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The Power & the Glory


By Robert Coles | March 1996

Those words, “Thine is the kingdom and the power and the glory,” are not meant to be the easily recited piety so many of us find ourselves uttering — words and more words tossed toward the mystery of time and space, of infinity, that separates us from God’s being and knowledge.

Indeed, I suspect many of us have to contend with that first word “thine” — we know to insist upon it, to stress it when speaking it, perhaps to italicize it when writing it, but we also know the issue is ironic as well as rhetorical: For long stretches of our daily life we are fully convinced that “the power and the glory” are surely to be found in one or another aspect of this secular, materialist world, which some hope and, yes, pray is ours for the grasping.

The same holds for Graham Greene’s lowly, bedeviled, pursued “whiskey priest” in the most memorable and morally challenging of his novels, The Power and the Glory — we meet the priest initially as one with a keen eye for wine and women, and no interest in standing up for principle at the risk of suffering death. Still, he most certainly is a humble, haunted, and hunted priest — interestingly, he is given no name. He is very much like Ralph Ellison’s protagonist in Invisible Man — both men are invisible to others; both are on pilgrimages; both are witnesses to a world of conceit and deceit; both are able to see, gradually, the blindness of others — and yes, their own blindness, which slowly begins to lift as a consequence of a series of experiences with those others. Of course, Ellison has faith in an enlightenment that progressively takes place when human beings by design or accident or luck stumble into one another and become teachers. His story’s hero may still be in hiding from the world (and himself), a contemporary version of Dostoevsky’s “underground man,” but more and more light descends on this man’s darkness — a bold symbolism for Ellison to use: A man whose skin is black paradoxically gets enlightened by virtue of the shadowy, dingy white world whose corruptions and phoniness he keeps meeting on his trek from the country to the city, from America’s South to its North.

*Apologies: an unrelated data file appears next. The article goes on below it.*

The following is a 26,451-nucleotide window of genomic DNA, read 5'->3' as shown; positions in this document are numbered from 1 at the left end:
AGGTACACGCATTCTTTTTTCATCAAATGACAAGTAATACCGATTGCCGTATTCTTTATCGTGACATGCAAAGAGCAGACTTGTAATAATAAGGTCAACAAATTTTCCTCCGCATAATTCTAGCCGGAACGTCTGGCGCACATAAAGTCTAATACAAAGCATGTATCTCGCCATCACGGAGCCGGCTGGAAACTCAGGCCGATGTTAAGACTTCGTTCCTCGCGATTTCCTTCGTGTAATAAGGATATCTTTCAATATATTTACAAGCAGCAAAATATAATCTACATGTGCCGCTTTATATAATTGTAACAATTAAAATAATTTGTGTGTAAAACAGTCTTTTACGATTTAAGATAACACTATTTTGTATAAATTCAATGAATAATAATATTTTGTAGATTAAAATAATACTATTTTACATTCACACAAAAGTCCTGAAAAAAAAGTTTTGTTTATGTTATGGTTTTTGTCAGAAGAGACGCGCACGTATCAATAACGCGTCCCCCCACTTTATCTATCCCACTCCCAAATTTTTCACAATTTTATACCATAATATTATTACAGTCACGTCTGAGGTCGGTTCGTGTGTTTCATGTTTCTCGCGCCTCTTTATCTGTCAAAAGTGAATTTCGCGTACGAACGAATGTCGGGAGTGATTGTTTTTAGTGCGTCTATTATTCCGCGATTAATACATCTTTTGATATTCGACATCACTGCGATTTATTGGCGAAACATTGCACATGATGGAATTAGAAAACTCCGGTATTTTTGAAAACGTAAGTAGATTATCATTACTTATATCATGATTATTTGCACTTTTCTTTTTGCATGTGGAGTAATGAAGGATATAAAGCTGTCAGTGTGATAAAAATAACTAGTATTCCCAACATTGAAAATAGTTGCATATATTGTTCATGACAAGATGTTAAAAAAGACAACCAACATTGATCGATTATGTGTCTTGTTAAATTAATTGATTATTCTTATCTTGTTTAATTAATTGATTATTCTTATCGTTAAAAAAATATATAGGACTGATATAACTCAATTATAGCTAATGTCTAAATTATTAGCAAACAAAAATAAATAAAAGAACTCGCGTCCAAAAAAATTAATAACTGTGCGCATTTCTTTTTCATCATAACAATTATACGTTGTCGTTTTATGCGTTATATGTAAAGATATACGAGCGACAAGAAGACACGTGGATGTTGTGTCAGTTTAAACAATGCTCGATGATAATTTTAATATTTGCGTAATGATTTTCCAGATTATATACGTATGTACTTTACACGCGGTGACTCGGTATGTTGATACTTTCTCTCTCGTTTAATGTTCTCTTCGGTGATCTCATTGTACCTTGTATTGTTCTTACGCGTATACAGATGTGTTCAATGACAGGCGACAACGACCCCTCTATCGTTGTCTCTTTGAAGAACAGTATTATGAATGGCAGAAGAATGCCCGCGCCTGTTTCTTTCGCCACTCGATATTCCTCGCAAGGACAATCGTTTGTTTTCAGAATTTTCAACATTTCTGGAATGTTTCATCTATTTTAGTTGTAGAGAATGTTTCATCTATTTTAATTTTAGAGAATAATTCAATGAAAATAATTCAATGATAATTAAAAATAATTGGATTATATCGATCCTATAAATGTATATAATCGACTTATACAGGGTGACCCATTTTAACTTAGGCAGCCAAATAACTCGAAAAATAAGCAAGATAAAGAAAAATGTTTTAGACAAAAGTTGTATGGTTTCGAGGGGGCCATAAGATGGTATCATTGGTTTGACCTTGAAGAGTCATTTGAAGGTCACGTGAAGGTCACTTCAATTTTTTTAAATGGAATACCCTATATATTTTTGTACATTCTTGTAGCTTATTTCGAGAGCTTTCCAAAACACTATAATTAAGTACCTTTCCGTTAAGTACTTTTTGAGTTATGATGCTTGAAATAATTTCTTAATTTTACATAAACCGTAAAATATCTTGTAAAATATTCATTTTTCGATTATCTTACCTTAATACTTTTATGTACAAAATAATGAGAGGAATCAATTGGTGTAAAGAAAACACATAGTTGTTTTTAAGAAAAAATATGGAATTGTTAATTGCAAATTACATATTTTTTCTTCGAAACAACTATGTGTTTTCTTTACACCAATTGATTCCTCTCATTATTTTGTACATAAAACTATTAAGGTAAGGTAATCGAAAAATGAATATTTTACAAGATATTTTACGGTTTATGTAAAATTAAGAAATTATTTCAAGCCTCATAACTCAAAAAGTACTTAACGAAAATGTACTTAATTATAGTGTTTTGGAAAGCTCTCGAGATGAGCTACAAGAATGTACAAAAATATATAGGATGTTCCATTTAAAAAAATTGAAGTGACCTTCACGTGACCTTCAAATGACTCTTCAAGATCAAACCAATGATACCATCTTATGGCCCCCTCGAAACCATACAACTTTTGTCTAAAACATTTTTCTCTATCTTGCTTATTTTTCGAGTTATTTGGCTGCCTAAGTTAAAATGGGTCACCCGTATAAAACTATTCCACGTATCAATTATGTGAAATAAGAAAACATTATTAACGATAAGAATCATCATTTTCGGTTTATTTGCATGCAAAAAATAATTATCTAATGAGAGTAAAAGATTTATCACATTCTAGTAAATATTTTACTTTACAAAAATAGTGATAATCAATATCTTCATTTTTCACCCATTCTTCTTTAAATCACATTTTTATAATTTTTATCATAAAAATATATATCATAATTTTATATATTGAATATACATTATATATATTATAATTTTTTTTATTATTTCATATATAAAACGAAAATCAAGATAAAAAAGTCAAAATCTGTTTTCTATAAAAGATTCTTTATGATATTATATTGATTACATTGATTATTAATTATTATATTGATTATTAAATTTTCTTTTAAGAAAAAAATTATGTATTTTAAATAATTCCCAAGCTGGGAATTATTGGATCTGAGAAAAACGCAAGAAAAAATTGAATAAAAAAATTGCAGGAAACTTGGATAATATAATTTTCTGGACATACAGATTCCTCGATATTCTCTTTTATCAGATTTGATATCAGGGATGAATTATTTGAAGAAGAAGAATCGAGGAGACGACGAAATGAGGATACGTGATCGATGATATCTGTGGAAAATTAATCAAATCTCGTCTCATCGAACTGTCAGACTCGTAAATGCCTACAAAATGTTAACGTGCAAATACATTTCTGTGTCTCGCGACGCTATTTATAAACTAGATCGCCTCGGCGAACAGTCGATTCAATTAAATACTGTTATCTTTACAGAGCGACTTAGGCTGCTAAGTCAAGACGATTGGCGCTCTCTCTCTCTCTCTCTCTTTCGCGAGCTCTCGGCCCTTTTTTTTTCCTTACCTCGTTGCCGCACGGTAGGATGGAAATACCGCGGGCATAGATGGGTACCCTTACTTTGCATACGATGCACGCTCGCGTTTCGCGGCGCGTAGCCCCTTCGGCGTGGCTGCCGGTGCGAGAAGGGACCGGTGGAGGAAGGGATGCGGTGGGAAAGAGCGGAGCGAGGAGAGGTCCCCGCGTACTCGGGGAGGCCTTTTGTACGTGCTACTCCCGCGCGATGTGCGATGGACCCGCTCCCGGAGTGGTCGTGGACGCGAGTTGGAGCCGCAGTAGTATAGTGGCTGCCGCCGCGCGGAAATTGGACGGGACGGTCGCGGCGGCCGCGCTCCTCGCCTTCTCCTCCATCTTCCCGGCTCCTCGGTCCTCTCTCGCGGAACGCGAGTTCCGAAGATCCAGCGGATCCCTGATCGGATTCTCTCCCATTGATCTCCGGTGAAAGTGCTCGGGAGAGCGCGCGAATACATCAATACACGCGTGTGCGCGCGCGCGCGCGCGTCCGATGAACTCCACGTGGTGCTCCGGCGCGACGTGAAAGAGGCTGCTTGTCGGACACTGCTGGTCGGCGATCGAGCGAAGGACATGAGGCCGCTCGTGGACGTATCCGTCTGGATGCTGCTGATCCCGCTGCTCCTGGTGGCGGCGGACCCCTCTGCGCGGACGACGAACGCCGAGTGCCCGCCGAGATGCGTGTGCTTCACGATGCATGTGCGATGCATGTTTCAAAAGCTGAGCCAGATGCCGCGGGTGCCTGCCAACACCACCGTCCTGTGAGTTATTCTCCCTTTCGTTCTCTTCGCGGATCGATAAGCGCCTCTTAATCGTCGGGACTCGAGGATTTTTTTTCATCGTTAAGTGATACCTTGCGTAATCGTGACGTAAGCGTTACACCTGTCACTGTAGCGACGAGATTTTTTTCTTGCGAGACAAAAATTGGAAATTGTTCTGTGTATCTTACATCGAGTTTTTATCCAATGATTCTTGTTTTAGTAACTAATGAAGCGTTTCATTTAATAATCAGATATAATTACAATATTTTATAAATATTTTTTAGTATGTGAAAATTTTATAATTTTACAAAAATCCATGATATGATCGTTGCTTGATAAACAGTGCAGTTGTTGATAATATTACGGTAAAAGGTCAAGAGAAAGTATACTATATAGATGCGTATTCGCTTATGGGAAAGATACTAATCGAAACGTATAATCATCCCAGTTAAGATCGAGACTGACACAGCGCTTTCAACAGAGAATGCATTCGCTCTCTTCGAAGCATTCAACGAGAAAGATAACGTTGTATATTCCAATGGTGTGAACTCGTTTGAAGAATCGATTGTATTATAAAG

Similarly, Greene’s priest is constantly on the move; he is pursued by the 1930s Mexican version of institutionalized hate — though, of course, in a novel such an abstraction becomes the stuff of particular human experience. Greene’s priest is trying to escape those who would capture and kill him in the name of a revolution’s “progress” and “purity” — yet another fiercely self-righteous and unforgiving ideological insistence on the part of man the rationalist and reformer. Rather too readily, the reader links arms with this hounded priest, wants him to escape his relentless persecutors. Indeed, for a while Greene gives us one of his detective stories, a “criminal” on the lam, the police after him. Yet, the lieutenant who heads the search can’t even recognize the object of his hunt when the man is right in front of him — a writer’s show of cleverness, but in this case a writer’s effort, also, to move beyond a conventional crime story to a larger, more ambitious examination of human benightedness: the illusions and worse of those who persecute others, but also the self-deceptions of those who are potential victims. For a good part of the novel, after all, the priest is as much a stranger to himself as he is beyond the recognition of those out to capture him.

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